Oracle Unveils First Autonomous Database

    At the Oracle OpenWorld 2017 conference this week, Oracle unveiled what it is touting to be the first autonomous database to employ machine learning algorithms to eliminate completely the need for humans to manage the database.

    Oracle chairman and CTO Larry Ellison says Oracle Database 18c will first manifest itself in an Oracle Data Warehouse cloud service in December. By the middle of next year, Ellison says, the Oracle 18c database will be added to the company’s online transaction processing cloud service and the Oracle Express edition of the Oracle database. Ellison also promised to deliver these same autonomous capabilities to the NoSQL database that Oracle provides.

    “This is the most important thing we have done in a very, very long time,” says Ellison.

    Oracle 18c not only automatically scales on demand, Ellison says it eliminates the need for a database administrator (DBA) to patch, update or tune the database. The database handles all those issues on its own without ever having to be taken offline, says Ellison. There is no other database or cloud service that scales on demand without ever incurring downtime, adds Ellison.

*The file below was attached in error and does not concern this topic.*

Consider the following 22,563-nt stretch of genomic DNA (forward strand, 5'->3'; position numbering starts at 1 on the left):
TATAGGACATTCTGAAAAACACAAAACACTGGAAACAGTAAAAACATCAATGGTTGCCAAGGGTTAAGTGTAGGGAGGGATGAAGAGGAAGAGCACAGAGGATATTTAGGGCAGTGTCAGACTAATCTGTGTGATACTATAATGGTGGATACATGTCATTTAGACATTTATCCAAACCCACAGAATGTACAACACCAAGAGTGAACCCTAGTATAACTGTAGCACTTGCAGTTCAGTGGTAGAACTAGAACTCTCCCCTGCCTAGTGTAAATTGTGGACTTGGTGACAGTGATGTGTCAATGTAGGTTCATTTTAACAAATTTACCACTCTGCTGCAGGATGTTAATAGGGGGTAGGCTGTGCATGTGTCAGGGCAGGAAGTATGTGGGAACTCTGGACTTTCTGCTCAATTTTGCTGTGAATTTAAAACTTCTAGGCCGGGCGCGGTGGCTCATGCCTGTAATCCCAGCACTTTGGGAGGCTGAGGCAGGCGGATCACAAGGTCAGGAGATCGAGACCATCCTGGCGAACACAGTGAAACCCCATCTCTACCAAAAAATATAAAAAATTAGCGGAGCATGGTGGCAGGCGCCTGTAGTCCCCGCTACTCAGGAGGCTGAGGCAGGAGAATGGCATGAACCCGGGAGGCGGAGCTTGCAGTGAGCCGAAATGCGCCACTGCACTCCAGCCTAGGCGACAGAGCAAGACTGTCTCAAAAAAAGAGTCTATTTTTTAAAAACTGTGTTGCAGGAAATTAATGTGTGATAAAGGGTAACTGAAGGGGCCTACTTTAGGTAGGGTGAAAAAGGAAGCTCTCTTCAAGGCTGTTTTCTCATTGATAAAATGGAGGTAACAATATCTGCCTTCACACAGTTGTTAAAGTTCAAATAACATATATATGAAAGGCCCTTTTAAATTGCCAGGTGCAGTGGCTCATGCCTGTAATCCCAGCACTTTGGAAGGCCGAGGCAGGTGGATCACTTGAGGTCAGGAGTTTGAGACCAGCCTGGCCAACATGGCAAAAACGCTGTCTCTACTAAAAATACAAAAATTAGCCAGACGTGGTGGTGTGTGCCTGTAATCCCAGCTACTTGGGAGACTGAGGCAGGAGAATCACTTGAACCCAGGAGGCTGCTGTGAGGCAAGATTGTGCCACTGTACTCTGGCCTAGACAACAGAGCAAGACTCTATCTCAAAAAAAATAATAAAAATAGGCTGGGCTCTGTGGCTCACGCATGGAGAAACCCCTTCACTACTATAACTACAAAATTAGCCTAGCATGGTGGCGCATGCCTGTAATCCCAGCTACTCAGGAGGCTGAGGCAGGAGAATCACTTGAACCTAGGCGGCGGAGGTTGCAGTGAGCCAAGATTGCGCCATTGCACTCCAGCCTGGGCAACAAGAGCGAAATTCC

Ellison also promised to apply this autonomous capability to significantly increase data security by being able to identify anomalous behavior when data is being accessed.

    By employing Oracle 18c in the Oracle cloud, Ellison says that the cost of deploying a relational database using the Oracle platform would be half what it costs on Amazon Web Services (AWS) cloud.

    Ellison says autonomous databases are now possible because of the advances made in machine learning algorithms as they are applied to IT management. While artificial intelligence (AI) has not lived up to the hype, Ellison says machine learning as a subset of AI has rapidly matured.

    DBAs, says Ellison, will now be able to focus their time and effort on creating and implementing policies for access data versus managing the database itself. It’s not clear what effect autonomous databases will have on the need for the number of DBAs employed today. It may very well turn out that DBAs will transition to higher-level job functions. Whatever the outcome, the one thing that is for certain is that the salary a DBA will be able to command going forward is not likely to be anywhere near what it is today.

    Mike Vizard
    Mike Vizard
    Michael Vizard is a seasoned IT journalist, with nearly 30 years of experience writing and editing about enterprise IT issues. He is a contributor to publications including Programmableweb, IT Business Edge, CIOinsight and UBM Tech. He formerly was editorial director for Ziff-Davis Enterprise, where he launched the company’s custom content division, and has also served as editor in chief for CRN and InfoWorld. He also has held editorial positions at PC Week, Computerworld and Digital Review.

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